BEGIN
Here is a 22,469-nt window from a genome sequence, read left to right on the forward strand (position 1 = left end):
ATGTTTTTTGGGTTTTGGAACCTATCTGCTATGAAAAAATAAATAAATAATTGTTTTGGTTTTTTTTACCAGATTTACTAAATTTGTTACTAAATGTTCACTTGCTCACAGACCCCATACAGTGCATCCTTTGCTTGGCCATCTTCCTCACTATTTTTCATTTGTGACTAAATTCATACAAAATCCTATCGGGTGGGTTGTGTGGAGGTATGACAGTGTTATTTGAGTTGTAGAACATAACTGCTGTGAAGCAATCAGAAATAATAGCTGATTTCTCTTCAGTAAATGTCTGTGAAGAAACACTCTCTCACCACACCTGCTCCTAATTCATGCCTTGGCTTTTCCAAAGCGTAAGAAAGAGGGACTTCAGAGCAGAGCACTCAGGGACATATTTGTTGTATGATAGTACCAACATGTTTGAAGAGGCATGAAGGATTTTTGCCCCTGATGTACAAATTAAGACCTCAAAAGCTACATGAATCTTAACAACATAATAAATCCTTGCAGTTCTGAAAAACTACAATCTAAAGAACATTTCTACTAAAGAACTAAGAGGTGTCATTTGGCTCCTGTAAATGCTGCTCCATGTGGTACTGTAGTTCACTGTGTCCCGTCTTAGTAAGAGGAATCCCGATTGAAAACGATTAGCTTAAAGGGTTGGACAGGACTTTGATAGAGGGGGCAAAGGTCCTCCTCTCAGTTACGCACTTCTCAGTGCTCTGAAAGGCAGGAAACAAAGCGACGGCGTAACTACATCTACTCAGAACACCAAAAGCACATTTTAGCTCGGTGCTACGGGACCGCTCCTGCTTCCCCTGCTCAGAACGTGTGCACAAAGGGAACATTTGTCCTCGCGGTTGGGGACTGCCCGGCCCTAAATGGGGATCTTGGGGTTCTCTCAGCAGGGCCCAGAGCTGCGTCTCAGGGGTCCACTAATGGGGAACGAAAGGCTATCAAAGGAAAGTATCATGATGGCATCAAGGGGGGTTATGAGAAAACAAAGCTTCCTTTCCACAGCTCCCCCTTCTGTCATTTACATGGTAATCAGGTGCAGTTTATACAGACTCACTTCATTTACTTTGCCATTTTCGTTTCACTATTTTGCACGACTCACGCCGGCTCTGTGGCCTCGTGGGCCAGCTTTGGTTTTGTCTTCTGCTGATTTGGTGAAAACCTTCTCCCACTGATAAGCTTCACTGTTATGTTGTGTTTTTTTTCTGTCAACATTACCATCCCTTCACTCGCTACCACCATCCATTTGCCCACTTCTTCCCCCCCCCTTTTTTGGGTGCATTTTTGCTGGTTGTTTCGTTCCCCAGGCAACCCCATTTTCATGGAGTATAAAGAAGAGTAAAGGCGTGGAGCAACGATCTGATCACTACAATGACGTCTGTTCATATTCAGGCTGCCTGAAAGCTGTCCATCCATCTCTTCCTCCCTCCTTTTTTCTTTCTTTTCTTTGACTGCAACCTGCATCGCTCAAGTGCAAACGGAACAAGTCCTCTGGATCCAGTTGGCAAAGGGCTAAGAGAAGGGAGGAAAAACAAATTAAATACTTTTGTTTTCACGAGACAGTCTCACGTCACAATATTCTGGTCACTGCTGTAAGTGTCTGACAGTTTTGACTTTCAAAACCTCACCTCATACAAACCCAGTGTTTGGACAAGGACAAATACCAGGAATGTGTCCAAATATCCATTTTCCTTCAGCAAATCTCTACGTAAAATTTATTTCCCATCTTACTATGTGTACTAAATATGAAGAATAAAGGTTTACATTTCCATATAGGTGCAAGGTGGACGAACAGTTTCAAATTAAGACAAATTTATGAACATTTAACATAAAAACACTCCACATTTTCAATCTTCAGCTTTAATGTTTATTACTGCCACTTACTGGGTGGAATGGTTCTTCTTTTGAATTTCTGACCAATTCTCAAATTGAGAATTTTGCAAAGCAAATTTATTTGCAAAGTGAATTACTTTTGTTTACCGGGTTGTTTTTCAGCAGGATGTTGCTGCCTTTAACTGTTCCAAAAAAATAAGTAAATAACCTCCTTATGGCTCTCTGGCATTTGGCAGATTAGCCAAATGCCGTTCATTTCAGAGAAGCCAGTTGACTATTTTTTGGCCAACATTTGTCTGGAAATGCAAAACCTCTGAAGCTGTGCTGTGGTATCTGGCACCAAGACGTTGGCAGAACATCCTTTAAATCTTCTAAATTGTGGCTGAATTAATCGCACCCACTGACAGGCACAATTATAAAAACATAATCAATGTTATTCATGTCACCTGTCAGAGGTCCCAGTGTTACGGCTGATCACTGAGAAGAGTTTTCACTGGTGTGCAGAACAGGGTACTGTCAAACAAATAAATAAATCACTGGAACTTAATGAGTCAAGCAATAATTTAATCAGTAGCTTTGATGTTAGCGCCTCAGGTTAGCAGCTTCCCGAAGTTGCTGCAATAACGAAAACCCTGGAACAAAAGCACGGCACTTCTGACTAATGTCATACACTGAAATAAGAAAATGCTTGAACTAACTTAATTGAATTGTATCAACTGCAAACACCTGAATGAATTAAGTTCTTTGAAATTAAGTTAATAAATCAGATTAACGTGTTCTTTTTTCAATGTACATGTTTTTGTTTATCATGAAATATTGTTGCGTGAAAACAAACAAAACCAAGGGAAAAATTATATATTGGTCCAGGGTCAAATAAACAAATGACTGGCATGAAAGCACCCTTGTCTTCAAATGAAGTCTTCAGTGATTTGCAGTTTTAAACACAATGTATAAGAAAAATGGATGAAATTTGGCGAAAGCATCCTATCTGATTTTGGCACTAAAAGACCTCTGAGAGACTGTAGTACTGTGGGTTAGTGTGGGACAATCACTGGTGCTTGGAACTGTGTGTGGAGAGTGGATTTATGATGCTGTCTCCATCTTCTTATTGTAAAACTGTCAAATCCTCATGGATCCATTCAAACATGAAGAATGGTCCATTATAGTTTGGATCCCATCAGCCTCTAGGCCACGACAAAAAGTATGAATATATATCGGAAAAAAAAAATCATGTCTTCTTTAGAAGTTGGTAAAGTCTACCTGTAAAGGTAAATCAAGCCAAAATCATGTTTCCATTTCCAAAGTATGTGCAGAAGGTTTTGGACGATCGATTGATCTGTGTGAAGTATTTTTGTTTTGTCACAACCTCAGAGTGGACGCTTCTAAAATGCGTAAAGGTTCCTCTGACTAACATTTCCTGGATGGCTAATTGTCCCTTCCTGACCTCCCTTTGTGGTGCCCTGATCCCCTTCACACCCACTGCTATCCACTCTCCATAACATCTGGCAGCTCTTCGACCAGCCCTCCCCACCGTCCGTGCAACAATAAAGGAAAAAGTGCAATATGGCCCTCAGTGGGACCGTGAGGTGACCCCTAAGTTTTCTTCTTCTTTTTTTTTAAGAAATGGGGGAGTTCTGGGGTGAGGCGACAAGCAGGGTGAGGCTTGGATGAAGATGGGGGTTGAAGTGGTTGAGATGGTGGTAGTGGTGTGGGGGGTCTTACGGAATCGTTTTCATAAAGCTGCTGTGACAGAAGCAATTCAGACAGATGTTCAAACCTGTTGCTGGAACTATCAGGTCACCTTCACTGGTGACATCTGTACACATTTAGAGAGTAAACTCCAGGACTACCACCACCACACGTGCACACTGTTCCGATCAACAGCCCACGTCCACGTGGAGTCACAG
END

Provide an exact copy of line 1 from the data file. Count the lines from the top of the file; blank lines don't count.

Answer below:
Here is a 22,469-nt window from a genome sequence, read left to right on the forward strand (position 1 = left end):